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The Common Reporting System: What it means for you

November 14, 2016

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Cyprus is becoming more compliant than ever before and as a jurisdiction has done its best to work in parallel with regulatory authorities locally and abroad.

 

Due to Cyprus being the international financial service hub that it is, it is imperative for those using Cyprus as a part of their business structure to work in collaboration with existing regulatory frameworks.

 

It's no secret that governments across the globe have struggled to ensure that they are collecting all payable taxes from their tax residents. Today, governments are progressively focused on tax transparency, ensuring that their residents are complying with the tax provisions of the land and warranting that they are disbursing the taxes they owe.

 

Similar to the FATCA, (The Foreign Account Tax Compliance Act), that requires non-US financial institutions to report details of accounts held by US persons; the Organisation for Economic Co-operation and Development (OECD) in collaboration with the G20 countries and the European Union have devised their own scheme known as the Common Reporting System (more commonly known as the CRS).

 

The CRS possesses many similarities to FATCA in regards to the terminology and requirements however the main difference between the CRS and the FATCA is that the CRS targets individuals based on their tax residency and not citizenship.

 

In April 2013, this common goal united the G20 countries to endorse the Common Reporting Standard (CRS) as the new standard for the automatic exchange of information between participating governments. Subsequently, in February 2014, the text of the global standard of the CRS was published, and for many countries has already been implement as of January 2016. The said scheme is said to take effect for the remaining jurisdictions by 2017 and 2018.

 

This, in turn, means that it will become mandatory for financial institutions in G20 countries and within the European Union to report to their home tax authorities specific particulars of account holders.  In other words, financial institutions in  participating countries of the CRS must identify where the account holders are tax residents and report it annually to its relevant tax authority.

 

The information exchanged is expected to be as follows:

 

  • Name

  • Address

  • Tax Identification Number

  • Financial data in regards to the as year end balances and total incoming and outgoing payments *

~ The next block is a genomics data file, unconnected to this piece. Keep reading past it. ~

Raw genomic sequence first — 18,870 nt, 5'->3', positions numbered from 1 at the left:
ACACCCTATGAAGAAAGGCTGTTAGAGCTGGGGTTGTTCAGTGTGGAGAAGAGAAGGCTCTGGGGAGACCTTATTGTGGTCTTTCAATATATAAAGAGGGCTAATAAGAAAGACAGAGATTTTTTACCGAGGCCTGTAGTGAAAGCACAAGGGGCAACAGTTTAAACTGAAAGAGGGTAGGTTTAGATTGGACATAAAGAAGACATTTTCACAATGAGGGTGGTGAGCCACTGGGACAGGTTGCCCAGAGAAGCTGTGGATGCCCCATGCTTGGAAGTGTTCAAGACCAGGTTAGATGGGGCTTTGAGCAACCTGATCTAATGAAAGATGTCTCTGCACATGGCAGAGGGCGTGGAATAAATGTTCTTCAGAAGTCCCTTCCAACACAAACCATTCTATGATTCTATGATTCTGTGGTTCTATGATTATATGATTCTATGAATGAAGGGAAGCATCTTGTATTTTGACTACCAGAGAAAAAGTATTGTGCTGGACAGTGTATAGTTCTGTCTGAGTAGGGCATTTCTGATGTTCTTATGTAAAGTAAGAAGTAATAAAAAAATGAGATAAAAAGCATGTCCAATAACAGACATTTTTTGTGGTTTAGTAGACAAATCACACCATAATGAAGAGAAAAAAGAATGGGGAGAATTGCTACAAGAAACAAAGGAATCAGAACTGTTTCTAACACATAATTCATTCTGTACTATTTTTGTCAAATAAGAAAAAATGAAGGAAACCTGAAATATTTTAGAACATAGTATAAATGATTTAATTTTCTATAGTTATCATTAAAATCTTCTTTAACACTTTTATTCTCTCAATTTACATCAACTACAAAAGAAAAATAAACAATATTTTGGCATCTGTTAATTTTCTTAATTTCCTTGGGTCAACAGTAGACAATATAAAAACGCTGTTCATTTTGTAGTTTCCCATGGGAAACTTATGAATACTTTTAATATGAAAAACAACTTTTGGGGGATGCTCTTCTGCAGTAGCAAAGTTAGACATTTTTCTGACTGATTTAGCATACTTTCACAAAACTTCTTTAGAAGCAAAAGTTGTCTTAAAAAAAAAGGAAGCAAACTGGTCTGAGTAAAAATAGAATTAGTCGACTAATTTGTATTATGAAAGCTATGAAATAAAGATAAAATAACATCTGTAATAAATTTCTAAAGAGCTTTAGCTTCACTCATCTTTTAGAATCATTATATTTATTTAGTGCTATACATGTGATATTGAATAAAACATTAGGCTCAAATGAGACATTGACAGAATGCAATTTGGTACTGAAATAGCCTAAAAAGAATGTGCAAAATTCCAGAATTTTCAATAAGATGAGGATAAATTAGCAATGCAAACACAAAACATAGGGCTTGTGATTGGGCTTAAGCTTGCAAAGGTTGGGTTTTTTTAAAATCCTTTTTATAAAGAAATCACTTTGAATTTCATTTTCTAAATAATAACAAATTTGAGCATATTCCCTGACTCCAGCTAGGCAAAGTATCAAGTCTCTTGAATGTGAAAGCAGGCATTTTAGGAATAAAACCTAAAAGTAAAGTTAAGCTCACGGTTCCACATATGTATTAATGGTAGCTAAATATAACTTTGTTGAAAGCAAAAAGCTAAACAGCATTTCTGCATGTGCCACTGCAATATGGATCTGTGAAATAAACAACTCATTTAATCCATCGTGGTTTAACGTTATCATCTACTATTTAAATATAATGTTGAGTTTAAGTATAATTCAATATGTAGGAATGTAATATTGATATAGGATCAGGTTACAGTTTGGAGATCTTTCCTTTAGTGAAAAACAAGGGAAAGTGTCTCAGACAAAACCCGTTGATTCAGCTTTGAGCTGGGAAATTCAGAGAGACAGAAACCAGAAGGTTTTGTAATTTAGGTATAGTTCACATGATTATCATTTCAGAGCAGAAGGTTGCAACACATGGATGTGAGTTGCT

*subject to the nature of the entity and the role of the primary signatories

 

Implementation

 

It should be noted that since early 2016 the European Union has already been implementing the Common Reporting Standard (CRS) through the EU Directive on Administrative Cooperation.

 

 Taking on this approach allows for the automatic exchange between the regulated jurisdictions without any further agreements until the CRS replaces this method entirely by 2017.

 

Non-European countries that will adopt the new CRS Scheme will have to enter into multi-lateral agreements with each other to arrange the exchange of information. What’s more, in regards to non-EU jurisdictions, several legislative changes may have to take place to ensure that such agreements are compatible with the legislation of other fellow non-European counterparties and to ensure the legality of such sensitive data exchange is deemed legal.

 

Clients need to be conscious that their information can be shared by banking and other financial institutions between correlating jurisdictions within the EU via the CRS and outside EU borders under multi-lateral agreements with 'third-countries'. Disclosure does not necessarily imply tax penalties however defiance from the clients when requested to disclose their financial information may suggest that they may not be complying with the tax laws of the land and thus may prompt further investigation from the authorities.

 

At MPC Legal, we advise our clients that there is increasingly no option for a client but to be completely compliant. It is essential that clients read the terms and conditions of their banking agreements carefully to ensure they understand the implemented disclosure regulations imposed on them and enter into open discourse with their chosen financial institutions regarding such disclosure.

 

It is essential that clients read the terms and conditions of their banking agreements carefully to ensure they understand the implemented disclosure regulations imposed on them and enter into open discourse regarding their payable taxes with their chosen financial institutions.

 

 

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